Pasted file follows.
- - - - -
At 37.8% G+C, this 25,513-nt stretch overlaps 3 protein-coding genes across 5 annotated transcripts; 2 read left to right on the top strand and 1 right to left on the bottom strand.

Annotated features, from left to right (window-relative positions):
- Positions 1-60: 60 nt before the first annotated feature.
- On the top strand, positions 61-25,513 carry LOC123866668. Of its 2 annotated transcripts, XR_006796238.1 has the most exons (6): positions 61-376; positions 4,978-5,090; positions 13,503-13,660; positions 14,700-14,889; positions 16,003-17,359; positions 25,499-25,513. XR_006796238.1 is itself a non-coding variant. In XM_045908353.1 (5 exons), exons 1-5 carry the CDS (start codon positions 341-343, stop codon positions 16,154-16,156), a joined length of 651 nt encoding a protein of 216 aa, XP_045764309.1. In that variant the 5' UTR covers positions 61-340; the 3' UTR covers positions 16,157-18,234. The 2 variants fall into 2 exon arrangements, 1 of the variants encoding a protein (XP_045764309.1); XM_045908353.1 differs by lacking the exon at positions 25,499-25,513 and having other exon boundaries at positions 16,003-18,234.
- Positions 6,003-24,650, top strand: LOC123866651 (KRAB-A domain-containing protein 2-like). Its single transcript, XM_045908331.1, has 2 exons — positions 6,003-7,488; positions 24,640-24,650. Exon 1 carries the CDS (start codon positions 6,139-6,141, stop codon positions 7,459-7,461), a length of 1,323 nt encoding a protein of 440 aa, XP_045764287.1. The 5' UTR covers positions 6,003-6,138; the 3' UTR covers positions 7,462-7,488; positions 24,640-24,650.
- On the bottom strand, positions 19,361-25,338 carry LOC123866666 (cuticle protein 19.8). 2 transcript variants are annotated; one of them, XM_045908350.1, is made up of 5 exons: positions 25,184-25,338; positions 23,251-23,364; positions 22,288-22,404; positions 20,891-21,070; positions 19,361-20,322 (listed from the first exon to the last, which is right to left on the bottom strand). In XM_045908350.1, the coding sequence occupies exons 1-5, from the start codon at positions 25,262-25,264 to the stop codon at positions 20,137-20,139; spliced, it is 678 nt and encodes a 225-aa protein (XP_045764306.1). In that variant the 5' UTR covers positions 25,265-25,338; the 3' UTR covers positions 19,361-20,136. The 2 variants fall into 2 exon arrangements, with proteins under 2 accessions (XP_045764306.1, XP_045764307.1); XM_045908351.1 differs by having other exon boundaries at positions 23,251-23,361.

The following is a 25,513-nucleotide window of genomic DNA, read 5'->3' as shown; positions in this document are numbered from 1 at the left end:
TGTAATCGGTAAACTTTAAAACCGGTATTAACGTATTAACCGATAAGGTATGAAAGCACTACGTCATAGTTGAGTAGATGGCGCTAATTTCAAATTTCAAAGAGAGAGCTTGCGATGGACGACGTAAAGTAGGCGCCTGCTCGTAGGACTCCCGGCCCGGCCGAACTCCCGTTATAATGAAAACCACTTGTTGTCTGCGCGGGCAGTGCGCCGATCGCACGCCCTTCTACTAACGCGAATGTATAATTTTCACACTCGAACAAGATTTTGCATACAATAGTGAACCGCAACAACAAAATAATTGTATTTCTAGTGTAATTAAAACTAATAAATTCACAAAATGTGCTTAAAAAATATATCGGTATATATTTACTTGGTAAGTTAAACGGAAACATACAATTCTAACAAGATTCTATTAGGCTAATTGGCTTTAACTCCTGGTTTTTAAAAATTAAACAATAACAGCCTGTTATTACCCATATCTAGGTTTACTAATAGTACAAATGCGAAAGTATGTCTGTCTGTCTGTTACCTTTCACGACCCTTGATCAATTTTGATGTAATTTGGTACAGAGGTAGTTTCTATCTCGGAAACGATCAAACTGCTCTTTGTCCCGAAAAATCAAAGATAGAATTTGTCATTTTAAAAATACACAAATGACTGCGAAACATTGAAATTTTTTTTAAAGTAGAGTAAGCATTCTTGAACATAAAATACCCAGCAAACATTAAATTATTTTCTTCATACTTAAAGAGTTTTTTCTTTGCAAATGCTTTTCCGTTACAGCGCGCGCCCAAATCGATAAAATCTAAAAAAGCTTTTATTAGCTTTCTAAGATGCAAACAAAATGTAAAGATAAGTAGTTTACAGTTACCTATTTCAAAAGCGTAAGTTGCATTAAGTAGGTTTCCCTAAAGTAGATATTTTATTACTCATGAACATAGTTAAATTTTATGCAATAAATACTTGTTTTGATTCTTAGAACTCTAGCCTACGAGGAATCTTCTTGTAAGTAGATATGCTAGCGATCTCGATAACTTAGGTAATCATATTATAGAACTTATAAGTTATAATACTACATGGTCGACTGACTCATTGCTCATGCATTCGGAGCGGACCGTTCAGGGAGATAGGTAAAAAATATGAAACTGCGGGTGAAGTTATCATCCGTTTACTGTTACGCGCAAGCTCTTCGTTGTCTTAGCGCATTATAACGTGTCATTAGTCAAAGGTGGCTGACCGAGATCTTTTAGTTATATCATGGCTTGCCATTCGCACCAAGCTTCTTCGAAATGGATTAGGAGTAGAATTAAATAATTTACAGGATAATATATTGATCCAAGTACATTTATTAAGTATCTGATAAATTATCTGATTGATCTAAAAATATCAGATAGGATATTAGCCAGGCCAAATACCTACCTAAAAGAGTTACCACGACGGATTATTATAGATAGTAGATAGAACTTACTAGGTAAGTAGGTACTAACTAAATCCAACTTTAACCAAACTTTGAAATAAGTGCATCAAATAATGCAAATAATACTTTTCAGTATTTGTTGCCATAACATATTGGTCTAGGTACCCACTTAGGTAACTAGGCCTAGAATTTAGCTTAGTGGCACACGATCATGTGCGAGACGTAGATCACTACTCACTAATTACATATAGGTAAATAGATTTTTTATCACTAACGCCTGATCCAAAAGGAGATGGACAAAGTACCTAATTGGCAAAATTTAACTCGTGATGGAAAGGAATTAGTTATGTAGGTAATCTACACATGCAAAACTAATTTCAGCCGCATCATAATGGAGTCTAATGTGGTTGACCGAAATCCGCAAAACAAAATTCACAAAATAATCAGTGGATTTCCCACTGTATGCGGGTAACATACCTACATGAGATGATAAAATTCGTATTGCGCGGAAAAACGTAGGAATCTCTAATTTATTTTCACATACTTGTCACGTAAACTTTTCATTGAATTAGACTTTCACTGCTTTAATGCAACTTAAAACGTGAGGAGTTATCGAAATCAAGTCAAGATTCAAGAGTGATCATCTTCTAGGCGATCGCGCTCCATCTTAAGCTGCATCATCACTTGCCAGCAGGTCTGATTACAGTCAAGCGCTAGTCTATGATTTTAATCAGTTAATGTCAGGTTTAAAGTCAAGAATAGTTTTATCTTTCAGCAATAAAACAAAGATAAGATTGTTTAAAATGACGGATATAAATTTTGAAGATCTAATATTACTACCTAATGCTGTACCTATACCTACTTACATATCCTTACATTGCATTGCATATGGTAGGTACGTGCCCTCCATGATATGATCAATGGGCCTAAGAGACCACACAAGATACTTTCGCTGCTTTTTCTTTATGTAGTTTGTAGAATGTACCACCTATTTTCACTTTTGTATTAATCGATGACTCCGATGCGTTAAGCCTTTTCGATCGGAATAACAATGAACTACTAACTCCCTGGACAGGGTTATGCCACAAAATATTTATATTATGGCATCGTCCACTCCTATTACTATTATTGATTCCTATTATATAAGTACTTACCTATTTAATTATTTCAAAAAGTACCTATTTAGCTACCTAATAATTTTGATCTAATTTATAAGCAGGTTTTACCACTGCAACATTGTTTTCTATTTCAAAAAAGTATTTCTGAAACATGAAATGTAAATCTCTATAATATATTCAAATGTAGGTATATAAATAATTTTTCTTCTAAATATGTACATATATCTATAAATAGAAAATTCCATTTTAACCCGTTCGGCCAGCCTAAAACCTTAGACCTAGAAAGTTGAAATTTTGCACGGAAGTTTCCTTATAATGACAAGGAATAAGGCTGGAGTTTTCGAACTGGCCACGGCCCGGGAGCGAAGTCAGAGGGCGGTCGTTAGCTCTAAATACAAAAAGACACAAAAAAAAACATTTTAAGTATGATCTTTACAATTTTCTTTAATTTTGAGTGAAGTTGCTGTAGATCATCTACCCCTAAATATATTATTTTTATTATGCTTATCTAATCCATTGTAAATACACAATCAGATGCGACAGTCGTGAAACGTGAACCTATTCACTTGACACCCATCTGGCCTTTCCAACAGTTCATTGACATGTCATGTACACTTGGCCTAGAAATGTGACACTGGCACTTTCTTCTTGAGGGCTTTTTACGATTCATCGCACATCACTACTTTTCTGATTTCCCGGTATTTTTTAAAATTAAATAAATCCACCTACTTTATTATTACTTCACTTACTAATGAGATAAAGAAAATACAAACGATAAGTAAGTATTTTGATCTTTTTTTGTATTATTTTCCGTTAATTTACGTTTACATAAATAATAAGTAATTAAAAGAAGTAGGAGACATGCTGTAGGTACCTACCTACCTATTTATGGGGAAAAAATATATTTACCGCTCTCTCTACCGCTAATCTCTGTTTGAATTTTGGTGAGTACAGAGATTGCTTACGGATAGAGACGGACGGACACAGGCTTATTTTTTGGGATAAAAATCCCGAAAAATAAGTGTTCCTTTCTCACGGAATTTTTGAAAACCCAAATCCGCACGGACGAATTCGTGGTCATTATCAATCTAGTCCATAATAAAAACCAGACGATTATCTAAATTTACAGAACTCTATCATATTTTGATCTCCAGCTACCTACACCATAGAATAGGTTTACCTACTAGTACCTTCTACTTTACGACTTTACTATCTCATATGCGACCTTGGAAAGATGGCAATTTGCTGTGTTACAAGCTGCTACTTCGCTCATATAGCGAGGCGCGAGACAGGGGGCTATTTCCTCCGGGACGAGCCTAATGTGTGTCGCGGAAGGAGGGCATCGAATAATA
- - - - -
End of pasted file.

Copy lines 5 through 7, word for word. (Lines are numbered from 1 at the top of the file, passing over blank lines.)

- Positions 6,003-24,650, top strand: LOC123866651 (KRAB-A domain-containing protein 2-like). Its single transcript, XM_045908331.1, has 2 exons — positions 6,003-7,488; positions 24,640-24,650. Exon 1 carries the CDS (start codon positions 6,139-6,141, stop codon positions 7,459-7,461), a length of 1,323 nt encoding a protein of 440 aa, XP_045764287.1. The 5' UTR covers positions 6,003-6,138; the 3' UTR covers positions 7,462-7,488; positions 24,640-24,650.
- On the bottom strand, positions 19,361-25,338 carry LOC123866666 (cuticle protein 19.8). 2 transcript variants are annotated; one of them, XM_045908350.1, is made up of 5 exons: positions 25,184-25,338; positions 23,251-23,364; positions 22,288-22,404; positions 20,891-21,070; positions 19,361-20,322 (listed from the first exon to the last, which is right to left on the bottom strand). In XM_045908350.1, the coding sequence occupies exons 1-5, from the start codon at positions 25,262-25,264 to the stop codon at positions 20,137-20,139; spliced, it is 678 nt and encodes a 225-aa protein (XP_045764306.1). In that variant the 5' UTR covers positions 25,265-25,338; the 3' UTR covers positions 19,361-20,136. The 2 variants fall into 2 exon arrangements, with proteins under 2 accessions (XP_045764306.1, XP_045764307.1); XM_045908351.1 differs by having other exon boundaries at positions 23,251-23,361.

The following is a 25,513-nucleotide window of genomic DNA, read 5'->3' as shown; positions in this document are numbered from 1 at the left end: